U 294 (EVST 294) Seminar 1-6 cr. (R-6) Offered intermittently.
U 335L (EVST 305L) The Environmental Vision 3 cr. Offered autumn. Provides background, overview, interpretations, and understanding of key concepts, themes, approaches, and forms in American nature and environmental nonfiction as well as that literature’s response to and influence on environmental events, figures, and movements.
U 367 (EVST 367) Environmental Politics and Policies 3 cr. Offered autumn. Foundation in public lands history, bedrock environmental laws, policy processes and institutions. Research and analysis of current environmental and natural resource policy issues. Focus is domestic illustrated by case studies.
U 373A (EVST 373A) Nature Works 3 cr. Offered spring. Prereq., consent of instr. Writing workshop for the creation, critique, and revision of essays about the environment to include natural history, personal narrative, science interpretation, advocacy/editorial, place-based essay, and others. Examination of concepts, forms, and approaches to writing about environmental concerns, awareness and sensitivity. Reading and responding to published work, primarily from the perspective of technique and approach.
U 377 (EVST 377) Rhetoric, Nature and Environmentalism 3 cr. Offered intermittently. Same as COMM 377. Survey of rhetorical texts that shape public understanding of nature and environmental issues. Analysis of a range of historical and contemporary environmental texts using theoretical concepts from the rhetorical tradition.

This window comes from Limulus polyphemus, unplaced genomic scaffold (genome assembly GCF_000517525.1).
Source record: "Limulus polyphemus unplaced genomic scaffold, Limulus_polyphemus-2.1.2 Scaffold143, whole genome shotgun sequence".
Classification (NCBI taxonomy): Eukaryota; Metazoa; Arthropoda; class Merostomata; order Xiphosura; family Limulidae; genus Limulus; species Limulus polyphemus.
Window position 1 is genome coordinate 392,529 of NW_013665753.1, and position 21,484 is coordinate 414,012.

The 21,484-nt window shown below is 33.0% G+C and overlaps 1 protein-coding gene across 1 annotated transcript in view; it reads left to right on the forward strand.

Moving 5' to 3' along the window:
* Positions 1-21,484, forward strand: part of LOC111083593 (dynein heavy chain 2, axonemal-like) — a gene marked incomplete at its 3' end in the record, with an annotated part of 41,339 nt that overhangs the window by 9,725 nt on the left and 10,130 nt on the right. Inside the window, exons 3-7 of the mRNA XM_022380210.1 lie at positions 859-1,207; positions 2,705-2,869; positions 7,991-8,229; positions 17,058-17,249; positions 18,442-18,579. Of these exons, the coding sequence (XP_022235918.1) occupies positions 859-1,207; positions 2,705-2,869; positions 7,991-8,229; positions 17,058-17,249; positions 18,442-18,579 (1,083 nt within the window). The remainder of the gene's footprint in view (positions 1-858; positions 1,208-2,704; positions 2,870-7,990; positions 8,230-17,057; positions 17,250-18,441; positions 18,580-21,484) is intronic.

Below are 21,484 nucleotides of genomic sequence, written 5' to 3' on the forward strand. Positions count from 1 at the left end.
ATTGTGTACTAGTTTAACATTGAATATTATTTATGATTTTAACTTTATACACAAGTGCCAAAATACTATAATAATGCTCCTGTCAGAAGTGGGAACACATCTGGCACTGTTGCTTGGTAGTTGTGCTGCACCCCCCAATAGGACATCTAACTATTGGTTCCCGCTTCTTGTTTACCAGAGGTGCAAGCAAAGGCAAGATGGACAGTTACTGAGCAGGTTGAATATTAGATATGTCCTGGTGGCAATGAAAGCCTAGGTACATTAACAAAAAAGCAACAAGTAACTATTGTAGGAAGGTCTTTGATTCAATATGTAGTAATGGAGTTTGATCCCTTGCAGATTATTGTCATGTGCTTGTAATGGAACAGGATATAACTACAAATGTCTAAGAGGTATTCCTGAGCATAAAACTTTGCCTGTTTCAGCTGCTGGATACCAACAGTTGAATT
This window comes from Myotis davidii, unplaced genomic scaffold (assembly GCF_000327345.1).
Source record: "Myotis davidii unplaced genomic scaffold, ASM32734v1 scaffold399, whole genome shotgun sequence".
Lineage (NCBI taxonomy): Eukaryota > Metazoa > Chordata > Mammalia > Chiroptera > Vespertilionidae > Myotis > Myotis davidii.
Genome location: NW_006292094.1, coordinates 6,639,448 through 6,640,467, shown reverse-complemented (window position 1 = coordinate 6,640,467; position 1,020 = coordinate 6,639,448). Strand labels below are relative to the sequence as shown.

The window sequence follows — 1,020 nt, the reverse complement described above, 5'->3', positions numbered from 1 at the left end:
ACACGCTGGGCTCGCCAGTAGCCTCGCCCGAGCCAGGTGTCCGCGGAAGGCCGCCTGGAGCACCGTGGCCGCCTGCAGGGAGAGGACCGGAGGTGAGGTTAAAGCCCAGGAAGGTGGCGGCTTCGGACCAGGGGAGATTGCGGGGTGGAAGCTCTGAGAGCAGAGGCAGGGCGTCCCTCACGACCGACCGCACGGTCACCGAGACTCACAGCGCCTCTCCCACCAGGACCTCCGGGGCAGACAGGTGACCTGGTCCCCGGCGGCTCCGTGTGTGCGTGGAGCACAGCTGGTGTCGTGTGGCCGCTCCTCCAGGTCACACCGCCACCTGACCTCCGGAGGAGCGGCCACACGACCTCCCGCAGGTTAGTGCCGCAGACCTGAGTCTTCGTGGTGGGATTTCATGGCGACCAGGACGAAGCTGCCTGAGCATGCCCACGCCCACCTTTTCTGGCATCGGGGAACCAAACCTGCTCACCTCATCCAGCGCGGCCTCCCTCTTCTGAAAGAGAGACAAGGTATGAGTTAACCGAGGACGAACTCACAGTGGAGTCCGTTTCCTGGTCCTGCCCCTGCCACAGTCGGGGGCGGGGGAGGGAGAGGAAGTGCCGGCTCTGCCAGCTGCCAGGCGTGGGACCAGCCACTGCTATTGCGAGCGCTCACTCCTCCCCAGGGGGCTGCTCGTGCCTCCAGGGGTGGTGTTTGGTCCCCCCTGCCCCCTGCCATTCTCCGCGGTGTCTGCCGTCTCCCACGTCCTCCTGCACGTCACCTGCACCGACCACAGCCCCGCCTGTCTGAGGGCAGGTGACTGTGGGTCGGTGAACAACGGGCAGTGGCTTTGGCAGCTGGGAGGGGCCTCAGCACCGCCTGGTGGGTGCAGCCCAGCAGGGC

U 382 (EVST 302) Environmental Law 3 cr. Offered spring. Introduction to the history, law and theory of environmental regulation in the United States using public and private land regulation mechanisms as case studies. Basic principles of constitutional and administrative law relevant to environmental regulation, substantive public and private land use law and the history of environmental problems and their regulation.
U 391 (EVST 395) Special Topics Variable cr. (R-12) Offered intermittently. Experimental offerings of visiting professors, experimental offerings of new courses, or one-time offerings of current topics.
U 395 (EVST 311) Field Studies: Environmental Studies 2-3 cr. (R-12) Offered every term. Via extended backcountry travel, experiential examination of cultural history and public lands management, and how those affect ecosystem integrity. Investigation of personal roles in and relationships with human and ecological communities. Offered by the Wild Rockies Field Institute.